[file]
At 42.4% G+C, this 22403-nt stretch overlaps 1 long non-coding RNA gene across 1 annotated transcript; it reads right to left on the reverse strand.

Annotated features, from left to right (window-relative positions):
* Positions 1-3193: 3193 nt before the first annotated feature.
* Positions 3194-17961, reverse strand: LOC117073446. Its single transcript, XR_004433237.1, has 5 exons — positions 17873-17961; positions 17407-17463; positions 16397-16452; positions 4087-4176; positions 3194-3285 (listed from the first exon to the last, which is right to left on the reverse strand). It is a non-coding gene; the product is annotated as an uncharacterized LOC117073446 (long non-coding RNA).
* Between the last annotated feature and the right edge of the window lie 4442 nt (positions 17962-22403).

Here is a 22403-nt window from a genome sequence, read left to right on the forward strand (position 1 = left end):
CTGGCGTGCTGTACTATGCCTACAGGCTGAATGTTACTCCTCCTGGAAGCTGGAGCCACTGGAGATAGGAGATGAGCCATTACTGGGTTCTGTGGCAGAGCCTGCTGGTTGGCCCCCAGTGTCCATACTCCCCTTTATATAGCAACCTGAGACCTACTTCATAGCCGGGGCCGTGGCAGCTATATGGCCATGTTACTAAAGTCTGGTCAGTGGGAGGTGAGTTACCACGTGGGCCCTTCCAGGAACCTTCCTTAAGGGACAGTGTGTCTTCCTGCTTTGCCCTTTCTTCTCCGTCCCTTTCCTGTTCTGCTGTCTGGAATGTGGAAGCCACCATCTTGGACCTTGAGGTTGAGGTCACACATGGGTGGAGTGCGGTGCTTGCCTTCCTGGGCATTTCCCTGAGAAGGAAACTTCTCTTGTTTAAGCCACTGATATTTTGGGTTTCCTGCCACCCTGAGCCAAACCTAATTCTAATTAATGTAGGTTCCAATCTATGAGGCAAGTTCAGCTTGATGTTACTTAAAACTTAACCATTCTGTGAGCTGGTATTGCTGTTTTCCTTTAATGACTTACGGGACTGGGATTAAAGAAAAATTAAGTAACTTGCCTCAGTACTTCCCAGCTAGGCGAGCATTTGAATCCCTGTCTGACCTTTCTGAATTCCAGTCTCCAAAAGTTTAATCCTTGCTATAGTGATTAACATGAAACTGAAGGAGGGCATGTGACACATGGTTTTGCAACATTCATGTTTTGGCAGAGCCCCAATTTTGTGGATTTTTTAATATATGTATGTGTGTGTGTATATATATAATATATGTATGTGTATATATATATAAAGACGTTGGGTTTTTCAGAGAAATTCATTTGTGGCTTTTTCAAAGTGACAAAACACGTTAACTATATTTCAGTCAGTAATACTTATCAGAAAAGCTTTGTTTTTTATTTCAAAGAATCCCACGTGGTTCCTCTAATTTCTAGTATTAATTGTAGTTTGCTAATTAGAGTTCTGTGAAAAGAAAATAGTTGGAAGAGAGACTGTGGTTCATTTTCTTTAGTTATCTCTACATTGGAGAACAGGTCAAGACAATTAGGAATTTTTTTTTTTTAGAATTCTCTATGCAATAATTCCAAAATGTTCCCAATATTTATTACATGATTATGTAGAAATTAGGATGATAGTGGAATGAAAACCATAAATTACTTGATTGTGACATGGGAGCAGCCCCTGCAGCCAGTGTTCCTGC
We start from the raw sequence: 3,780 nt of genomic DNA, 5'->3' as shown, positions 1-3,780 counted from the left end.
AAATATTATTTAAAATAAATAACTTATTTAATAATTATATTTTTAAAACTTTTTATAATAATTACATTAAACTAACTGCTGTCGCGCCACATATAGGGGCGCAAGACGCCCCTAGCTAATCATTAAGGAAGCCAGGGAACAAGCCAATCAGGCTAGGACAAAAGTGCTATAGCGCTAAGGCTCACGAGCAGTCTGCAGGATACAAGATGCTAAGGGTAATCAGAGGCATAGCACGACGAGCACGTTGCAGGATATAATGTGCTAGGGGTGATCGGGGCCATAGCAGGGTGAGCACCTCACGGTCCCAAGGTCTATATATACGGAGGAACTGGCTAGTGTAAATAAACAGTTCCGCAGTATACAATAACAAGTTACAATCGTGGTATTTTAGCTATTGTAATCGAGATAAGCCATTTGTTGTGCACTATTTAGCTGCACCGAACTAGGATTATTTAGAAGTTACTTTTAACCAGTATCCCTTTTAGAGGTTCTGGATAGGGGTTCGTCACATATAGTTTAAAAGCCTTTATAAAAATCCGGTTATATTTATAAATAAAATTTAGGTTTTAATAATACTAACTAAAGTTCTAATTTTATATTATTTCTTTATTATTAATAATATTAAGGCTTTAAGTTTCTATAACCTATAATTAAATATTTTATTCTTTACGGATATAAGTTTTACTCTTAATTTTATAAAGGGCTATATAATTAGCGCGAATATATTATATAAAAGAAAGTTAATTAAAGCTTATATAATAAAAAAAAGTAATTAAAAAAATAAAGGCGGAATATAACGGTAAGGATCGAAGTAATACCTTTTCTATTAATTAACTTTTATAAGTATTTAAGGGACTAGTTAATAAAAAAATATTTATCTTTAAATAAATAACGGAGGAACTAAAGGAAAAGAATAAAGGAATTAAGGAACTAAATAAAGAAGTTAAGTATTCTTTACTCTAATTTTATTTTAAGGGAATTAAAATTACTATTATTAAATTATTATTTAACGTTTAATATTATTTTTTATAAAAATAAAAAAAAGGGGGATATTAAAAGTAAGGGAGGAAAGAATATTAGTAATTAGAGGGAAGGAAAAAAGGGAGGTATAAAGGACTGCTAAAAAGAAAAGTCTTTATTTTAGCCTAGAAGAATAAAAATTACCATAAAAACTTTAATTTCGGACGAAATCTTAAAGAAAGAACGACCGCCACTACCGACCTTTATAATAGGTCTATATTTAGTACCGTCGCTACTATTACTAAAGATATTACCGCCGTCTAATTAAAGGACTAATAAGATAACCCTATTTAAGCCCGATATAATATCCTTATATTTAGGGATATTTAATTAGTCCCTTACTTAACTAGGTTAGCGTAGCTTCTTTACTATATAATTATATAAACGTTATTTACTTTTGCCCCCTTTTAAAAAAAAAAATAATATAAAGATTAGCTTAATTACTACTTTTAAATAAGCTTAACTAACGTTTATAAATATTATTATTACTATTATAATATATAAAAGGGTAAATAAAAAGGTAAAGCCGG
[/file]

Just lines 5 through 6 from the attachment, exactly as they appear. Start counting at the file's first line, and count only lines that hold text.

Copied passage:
* Between the last annotated feature and the right edge of the window lie 4442 nt (positions 17962-22403).

Here is a 22403-nt window from a genome sequence, read left to right on the forward strand (position 1 = left end):